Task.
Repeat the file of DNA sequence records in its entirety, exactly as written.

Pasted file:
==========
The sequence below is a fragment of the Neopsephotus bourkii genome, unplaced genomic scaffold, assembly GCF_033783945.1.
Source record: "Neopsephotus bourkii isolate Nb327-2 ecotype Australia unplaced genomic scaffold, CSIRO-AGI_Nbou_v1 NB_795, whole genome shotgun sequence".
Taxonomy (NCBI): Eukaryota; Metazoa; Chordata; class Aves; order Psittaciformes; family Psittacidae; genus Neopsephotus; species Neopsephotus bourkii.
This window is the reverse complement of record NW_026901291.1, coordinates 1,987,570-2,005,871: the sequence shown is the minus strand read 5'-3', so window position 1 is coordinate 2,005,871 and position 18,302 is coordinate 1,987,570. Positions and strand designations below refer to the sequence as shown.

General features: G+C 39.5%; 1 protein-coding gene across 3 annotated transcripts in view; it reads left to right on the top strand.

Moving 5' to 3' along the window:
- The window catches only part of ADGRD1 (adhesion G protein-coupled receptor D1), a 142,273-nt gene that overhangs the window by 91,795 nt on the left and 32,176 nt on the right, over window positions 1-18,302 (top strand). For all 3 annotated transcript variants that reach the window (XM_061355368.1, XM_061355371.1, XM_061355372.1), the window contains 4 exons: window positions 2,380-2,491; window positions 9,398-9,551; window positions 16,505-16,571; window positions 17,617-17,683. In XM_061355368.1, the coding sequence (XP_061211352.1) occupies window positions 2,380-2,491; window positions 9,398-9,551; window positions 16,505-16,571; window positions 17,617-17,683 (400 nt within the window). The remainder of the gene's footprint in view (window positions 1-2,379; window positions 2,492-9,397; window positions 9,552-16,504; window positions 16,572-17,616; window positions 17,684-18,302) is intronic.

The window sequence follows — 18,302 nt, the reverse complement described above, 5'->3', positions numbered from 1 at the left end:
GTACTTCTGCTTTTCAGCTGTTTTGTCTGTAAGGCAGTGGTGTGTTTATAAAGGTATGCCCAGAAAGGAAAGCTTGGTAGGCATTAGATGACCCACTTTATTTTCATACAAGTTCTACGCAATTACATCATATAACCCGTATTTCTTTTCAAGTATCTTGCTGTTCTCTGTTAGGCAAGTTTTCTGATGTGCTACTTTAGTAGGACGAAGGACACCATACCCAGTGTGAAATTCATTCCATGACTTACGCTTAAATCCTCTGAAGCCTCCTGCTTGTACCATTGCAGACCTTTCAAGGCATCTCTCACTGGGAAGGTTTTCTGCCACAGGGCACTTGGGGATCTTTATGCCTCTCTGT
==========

The sequence below is a fragment of the Neopsephotus bourkii genome, unplaced genomic scaffold, assembly GCF_033783945.1.
Source record: "Neopsephotus bourkii isolate Nb327-2 ecotype Australia unplaced genomic scaffold, CSIRO-AGI_Nbou_v1 NB_795, whole genome shotgun sequence".
Taxonomy (NCBI): Eukaryota; Metazoa; Chordata; class Aves; order Psittaciformes; family Psittacidae; genus Neopsephotus; species Neopsephotus bourkii.
This window is the reverse complement of record NW_026901291.1, coordinates 1,987,570-2,005,871: the sequence shown is the minus strand read 5'-3', so window position 1 is coordinate 2,005,871 and position 18,302 is coordinate 1,987,570. Positions and strand designations below refer to the sequence as shown.

General features: G+C 39.5%; 1 protein-coding gene across 3 annotated transcripts in view; it reads left to right on the top strand.

Moving 5' to 3' along the window:
- The window catches only part of ADGRD1 (adhesion G protein-coupled receptor D1), a 142,273-nt gene that overhangs the window by 91,795 nt on the left and 32,176 nt on the right, over window positions 1-18,302 (top strand). For all 3 annotated transcript variants that reach the window (XM_061355368.1, XM_061355371.1, XM_061355372.1), the window contains 4 exons: window positions 2,380-2,491; window positions 9,398-9,551; window positions 16,505-16,571; window positions 17,617-17,683. In XM_061355368.1, the coding sequence (XP_061211352.1) occupies window positions 2,380-2,491; window positions 9,398-9,551; window positions 16,505-16,571; window positions 17,617-17,683 (400 nt within the window). The remainder of the gene's footprint in view (window positions 1-2,379; window positions 2,492-9,397; window positions 9,552-16,504; window positions 16,572-17,616; window positions 17,684-18,302) is intronic.

The window sequence follows — 18,302 nt, the reverse complement described above, 5'->3', positions numbered from 1 at the left end:
GTACTTCTGCTTTTCAGCTGTTTTGTCTGTAAGGCAGTGGTGTGTTTATAAAGGTATGCCCAGAAAGGAAAGCTTGGTAGGCATTAGATGACCCACTTTATTTTCATACAAGTTCTACGCAATTACATCATATAACCCGTATTTCTTTTCAAGTATCTTGCTGTTCTCTGTTAGGCAAGTTTTCTGATGTGCTACTTTAGTAGGACGAAGGACACCATACCCAGTGTGAAATTCATTCCATGACTTACGCTTAAATCCTCTGAAGCCTCCTGCTTGTACCATTGCAGACCTTTCAAGGCATCTCTCACTGGGAAGGTTTTCTGCCACAGGGCACTTGGGGATCTTTATGCCTCTCTGT